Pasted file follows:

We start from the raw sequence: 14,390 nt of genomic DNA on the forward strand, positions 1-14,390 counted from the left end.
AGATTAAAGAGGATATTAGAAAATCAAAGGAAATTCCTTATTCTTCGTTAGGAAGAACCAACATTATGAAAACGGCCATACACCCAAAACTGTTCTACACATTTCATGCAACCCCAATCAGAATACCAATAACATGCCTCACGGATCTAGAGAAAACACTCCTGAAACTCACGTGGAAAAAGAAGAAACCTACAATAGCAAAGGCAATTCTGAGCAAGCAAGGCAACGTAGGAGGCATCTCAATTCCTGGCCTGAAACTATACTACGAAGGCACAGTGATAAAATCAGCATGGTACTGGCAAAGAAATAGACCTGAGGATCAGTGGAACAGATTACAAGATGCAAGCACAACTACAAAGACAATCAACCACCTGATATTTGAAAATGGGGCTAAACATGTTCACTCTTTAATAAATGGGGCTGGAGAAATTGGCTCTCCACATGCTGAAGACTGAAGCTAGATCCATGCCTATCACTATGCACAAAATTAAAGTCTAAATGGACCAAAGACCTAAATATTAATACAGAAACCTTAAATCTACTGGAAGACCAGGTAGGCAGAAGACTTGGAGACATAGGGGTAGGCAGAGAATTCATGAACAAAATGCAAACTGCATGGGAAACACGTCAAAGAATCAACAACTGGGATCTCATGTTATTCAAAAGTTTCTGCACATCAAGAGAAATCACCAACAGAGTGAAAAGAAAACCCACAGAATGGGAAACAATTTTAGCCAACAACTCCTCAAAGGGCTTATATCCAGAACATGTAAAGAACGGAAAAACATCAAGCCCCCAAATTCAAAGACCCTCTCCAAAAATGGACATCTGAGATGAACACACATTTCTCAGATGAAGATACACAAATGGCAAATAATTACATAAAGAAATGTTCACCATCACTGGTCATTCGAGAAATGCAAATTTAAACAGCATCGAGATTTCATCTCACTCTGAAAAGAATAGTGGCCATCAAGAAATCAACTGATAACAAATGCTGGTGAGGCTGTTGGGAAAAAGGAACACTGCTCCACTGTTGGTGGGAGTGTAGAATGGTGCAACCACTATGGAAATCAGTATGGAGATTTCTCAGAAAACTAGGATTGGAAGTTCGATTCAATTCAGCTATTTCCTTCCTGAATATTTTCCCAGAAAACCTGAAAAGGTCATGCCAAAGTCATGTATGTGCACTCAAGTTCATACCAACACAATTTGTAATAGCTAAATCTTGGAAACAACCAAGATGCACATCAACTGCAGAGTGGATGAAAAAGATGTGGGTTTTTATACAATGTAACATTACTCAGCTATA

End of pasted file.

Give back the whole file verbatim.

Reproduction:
We start from the raw sequence: 14,390 nt of genomic DNA on the forward strand, positions 1-14,390 counted from the left end.
AGATTAAAGAGGATATTAGAAAATCAAAGGAAATTCCTTATTCTTCGTTAGGAAGAACCAACATTATGAAAACGGCCATACACCCAAAACTGTTCTACACATTTCATGCAACCCCAATCAGAATACCAATAACATGCCTCACGGATCTAGAGAAAACACTCCTGAAACTCACGTGGAAAAAGAAGAAACCTACAATAGCAAAGGCAATTCTGAGCAAGCAAGGCAACGTAGGAGGCATCTCAATTCCTGGCCTGAAACTATACTACGAAGGCACAGTGATAAAATCAGCATGGTACTGGCAAAGAAATAGACCTGAGGATCAGTGGAACAGATTACAAGATGCAAGCACAACTACAAAGACAATCAACCACCTGATATTTGAAAATGGGGCTAAACATGTTCACTCTTTAATAAATGGGGCTGGAGAAATTGGCTCTCCACATGCTGAAGACTGAAGCTAGATCCATGCCTATCACTATGCACAAAATTAAAGTCTAAATGGACCAAAGACCTAAATATTAATACAGAAACCTTAAATCTACTGGAAGACCAGGTAGGCAGAAGACTTGGAGACATAGGGGTAGGCAGAGAATTCATGAACAAAATGCAAACTGCATGGGAAACACGTCAAAGAATCAACAACTGGGATCTCATGTTATTCAAAAGTTTCTGCACATCAAGAGAAATCACCAACAGAGTGAAAAGAAAACCCACAGAATGGGAAACAATTTTAGCCAACAACTCCTCAAAGGGCTTATATCCAGAACATGTAAAGAACGGAAAAACATCAAGCCCCCAAATTCAAAGACCCTCTCCAAAAATGGACATCTGAGATGAACACACATTTCTCAGATGAAGATACACAAATGGCAAATAATTACATAAAGAAATGTTCACCATCACTGGTCATTCGAGAAATGCAAATTTAAACAGCATCGAGATTTCATCTCACTCTGAAAAGAATAGTGGCCATCAAGAAATCAACTGATAACAAATGCTGGTGAGGCTGTTGGGAAAAAGGAACACTGCTCCACTGTTGGTGGGAGTGTAGAATGGTGCAACCACTATGGAAATCAGTATGGAGATTTCTCAGAAAACTAGGATTGGAAGTTCGATTCAATTCAGCTATTTCCTTCCTGAATATTTTCCCAGAAAACCTGAAAAGGTCATGCCAAAGTCATGTATGTGCACTCAAGTTCATACCAACACAATTTGTAATAGCTAAATCTTGGAAACAACCAAGATGCACATCAACTGCAGAGTGGATGAAAAAGATGTGGGTTTTTATACAATGTAACATTACTCAGCTATA